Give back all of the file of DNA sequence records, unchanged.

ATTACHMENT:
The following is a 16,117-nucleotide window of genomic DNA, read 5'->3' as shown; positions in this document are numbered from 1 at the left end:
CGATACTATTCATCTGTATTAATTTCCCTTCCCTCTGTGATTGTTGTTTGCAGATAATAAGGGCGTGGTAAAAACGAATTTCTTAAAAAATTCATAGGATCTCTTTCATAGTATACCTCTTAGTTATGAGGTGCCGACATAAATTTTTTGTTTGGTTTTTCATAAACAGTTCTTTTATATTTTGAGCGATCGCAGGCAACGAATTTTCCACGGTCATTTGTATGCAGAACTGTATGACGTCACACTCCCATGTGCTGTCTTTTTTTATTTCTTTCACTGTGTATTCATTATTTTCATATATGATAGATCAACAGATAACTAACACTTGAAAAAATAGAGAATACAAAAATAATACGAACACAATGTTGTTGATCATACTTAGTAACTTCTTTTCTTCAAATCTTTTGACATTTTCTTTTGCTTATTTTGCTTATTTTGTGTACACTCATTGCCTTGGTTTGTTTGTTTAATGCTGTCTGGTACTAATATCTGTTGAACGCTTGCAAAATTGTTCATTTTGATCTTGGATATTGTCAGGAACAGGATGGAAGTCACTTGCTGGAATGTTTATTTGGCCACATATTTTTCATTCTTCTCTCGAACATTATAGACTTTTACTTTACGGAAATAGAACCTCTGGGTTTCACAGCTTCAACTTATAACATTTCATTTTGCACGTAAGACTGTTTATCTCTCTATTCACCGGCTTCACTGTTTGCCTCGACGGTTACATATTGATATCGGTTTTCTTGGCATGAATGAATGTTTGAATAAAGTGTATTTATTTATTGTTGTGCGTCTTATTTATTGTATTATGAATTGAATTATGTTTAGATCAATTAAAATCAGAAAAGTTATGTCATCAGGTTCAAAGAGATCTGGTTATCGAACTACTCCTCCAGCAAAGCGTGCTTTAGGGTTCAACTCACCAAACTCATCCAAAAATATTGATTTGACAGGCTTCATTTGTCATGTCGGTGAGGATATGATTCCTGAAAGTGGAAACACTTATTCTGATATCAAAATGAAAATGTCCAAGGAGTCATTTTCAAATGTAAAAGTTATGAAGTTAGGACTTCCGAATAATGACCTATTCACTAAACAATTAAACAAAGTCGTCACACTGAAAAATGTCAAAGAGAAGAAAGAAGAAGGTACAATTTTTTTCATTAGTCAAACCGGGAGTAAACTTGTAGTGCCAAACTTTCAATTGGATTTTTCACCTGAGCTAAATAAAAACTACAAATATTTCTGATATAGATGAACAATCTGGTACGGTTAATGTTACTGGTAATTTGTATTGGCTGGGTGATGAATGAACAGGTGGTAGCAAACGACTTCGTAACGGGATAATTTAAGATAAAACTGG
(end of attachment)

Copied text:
The following is a 16,117-nucleotide window of genomic DNA, read 5'->3' as shown; positions in this document are numbered from 1 at the left end:
CGATACTATTCATCTGTATTAATTTCCCTTCCCTCTGTGATTGTTGTTTGCAGATAATAAGGGCGTGGTAAAAACGAATTTCTTAAAAAATTCATAGGATCTCTTTCATAGTATACCTCTTAGTTATGAGGTGCCGACATAAATTTTTTGTTTGGTTTTTCATAAACAGTTCTTTTATATTTTGAGCGATCGCAGGCAACGAATTTTCCACGGTCATTTGTATGCAGAACTGTATGACGTCACACTCCCATGTGCTGTCTTTTTTTATTTCTTTCACTGTGTATTCATTATTTTCATATATGATAGATCAACAGATAACTAACACTTGAAAAAATAGAGAATACAAAAATAATACGAACACAATGTTGTTGATCATACTTAGTAACTTCTTTTCTTCAAATCTTTTGACATTTTCTTTTGCTTATTTTGCTTATTTTGTGTACACTCATTGCCTTGGTTTGTTTGTTTAATGCTGTCTGGTACTAATATCTGTTGAACGCTTGCAAAATTGTTCATTTTGATCTTGGATATTGTCAGGAACAGGATGGAAGTCACTTGCTGGAATGTTTATTTGGCCACATATTTTTCATTCTTCTCTCGAACATTATAGACTTTTACTTTACGGAAATAGAACCTCTGGGTTTCACAGCTTCAACTTATAACATTTCATTTTGCACGTAAGACTGTTTATCTCTCTATTCACCGGCTTCACTGTTTGCCTCGACGGTTACATATTGATATCGGTTTTCTTGGCATGAATGAATGTTTGAATAAAGTGTATTTATTTATTGTTGTGCGTCTTATTTATTGTATTATGAATTGAATTATGTTTAGATCAATTAAAATCAGAAAAGTTATGTCATCAGGTTCAAAGAGATCTGGTTATCGAACTACTCCTCCAGCAAAGCGTGCTTTAGGGTTCAACTCACCAAACTCATCCAAAAATATTGATTTGACAGGCTTCATTTGTCATGTCGGTGAGGATATGATTCCTGAAAGTGGAAACACTTATTCTGATATCAAAATGAAAATGTCCAAGGAGTCATTTTCAAATGTAAAAGTTATGAAGTTAGGACTTCCGAATAATGACCTATTCACTAAACAATTAAACAAAGTCGTCACACTGAAAAATGTCAAAGAGAAGAAAGAAGAAGGTACAATTTTTTTCATTAGTCAAACCGGGAGTAAACTTGTAGTGCCAAACTTTCAATTGGATTTTTCACCTGAGCTAAATAAAAACTACAAATATTTCTGATATAGATGAACAATCTGGTACGGTTAATGTTACTGGTAATTTGTATTGGCTGGGTGATGAATGAACAGGTGGTAGCAAACGACTTCGTAACGGGATAATTTAAGATAAAACTGG